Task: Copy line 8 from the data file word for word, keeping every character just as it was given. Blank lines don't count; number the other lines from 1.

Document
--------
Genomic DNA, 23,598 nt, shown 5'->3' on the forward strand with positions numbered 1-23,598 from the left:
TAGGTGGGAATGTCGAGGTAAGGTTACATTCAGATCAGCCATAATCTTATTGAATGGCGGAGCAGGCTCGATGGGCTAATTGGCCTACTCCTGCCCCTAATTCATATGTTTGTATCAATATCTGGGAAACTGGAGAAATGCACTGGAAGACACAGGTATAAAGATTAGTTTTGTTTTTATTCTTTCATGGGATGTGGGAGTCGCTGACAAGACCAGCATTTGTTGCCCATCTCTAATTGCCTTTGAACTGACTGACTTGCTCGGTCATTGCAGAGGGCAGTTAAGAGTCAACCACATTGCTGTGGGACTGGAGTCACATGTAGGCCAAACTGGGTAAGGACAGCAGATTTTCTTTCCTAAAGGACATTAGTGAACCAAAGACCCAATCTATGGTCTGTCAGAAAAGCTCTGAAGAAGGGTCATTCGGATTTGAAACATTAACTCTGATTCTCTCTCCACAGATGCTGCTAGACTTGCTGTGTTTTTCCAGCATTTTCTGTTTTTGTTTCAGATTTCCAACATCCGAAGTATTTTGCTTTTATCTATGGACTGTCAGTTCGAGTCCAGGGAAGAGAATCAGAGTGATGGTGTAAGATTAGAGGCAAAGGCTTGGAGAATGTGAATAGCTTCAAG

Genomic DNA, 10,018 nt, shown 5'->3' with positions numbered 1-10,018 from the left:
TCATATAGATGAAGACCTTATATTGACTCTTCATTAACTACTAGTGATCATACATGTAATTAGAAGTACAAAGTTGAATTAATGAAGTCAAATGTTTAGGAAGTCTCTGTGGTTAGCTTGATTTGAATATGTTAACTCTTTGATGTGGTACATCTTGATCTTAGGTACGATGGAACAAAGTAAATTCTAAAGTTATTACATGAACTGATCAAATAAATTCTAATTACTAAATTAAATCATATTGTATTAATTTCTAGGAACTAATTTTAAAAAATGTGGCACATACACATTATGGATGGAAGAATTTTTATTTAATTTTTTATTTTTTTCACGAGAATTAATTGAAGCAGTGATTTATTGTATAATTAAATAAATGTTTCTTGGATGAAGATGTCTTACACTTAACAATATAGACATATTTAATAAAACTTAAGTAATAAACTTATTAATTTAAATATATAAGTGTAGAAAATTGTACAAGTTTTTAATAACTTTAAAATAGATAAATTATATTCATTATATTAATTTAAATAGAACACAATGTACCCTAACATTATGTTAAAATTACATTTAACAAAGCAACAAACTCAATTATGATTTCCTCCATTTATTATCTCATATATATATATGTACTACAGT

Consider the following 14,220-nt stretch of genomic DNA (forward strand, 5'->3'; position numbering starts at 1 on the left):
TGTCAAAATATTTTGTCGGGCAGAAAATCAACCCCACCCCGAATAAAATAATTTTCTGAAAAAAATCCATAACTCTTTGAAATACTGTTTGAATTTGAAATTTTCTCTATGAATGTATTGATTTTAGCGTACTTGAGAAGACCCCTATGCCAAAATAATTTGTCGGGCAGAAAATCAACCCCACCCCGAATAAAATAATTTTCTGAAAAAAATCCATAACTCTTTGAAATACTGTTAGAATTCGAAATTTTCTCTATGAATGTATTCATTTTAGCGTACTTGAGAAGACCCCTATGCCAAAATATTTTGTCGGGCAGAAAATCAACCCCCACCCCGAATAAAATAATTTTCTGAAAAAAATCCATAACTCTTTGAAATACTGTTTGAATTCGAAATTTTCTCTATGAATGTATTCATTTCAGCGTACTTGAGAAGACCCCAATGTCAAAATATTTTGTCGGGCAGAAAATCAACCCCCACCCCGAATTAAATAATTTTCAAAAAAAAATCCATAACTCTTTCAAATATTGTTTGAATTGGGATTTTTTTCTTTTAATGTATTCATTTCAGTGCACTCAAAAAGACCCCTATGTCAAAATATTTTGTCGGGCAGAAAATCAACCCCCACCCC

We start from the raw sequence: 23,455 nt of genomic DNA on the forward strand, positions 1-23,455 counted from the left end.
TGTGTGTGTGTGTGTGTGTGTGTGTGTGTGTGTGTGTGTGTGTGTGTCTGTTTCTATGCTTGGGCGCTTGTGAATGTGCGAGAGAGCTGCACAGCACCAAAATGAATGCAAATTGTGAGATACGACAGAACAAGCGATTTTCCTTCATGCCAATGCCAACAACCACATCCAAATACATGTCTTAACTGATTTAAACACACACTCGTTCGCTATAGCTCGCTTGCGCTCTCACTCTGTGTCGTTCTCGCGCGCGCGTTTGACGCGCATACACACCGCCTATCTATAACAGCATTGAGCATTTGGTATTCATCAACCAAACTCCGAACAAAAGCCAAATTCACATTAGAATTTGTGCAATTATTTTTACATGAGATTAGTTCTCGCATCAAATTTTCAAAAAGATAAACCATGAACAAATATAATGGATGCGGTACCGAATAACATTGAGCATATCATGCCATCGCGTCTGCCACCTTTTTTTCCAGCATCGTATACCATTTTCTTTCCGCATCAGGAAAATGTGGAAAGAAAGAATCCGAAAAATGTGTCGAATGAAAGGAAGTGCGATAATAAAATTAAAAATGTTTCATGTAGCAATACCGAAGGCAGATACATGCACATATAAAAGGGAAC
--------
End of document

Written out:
TGTGTGTGTGTGTGTGTGTGTGTGTGTGTGTGTGTGTGTGTGTGTGTCTGTTTCTATGCTTGGGCGCTTGTGAATGTGCGAGAGAGCTGCACAGCACCAAAATGAATGCAAATTGTGAGATACGACAGAACAAGCGATTTTCCTTCATGCCAATGCCAACAACCACATCCAAATACATGTCTTAACTGATTTAAACACACACTCGTTCGCTATAGCTCGCTTGCGCTCTCACTCTGTGTCGTTCTCGCGCGCGCGTTTGACGCGCATACACACCGCCTATCTATAACAGCATTGAGCATTTGGTATTCATCAACCAAACTCCGAACAAAAGCCAAATTCACATTAGAATTTGTGCAATTATTTTTACATGAGATTAGTTCTCGCATCAAATTTTCAAAAAGATAAACCATGAACAAATATAATGGATGCGGTACCGAATAACATTGAGCATATCATGCCATCGCGTCTGCCACCTTTTTTTCCAGCATCGTATACCATTTTCTTTCCGCATCAGGAAAATGTGGAAAGAAAGAATCCGAAAAATGTGTCGAATGAAAGGAAGTGCGATAATAAAATTAAAAATGTTTCATGTAGCAATACCGAAGGCAGATACATGCACATATAAAAGGGAAC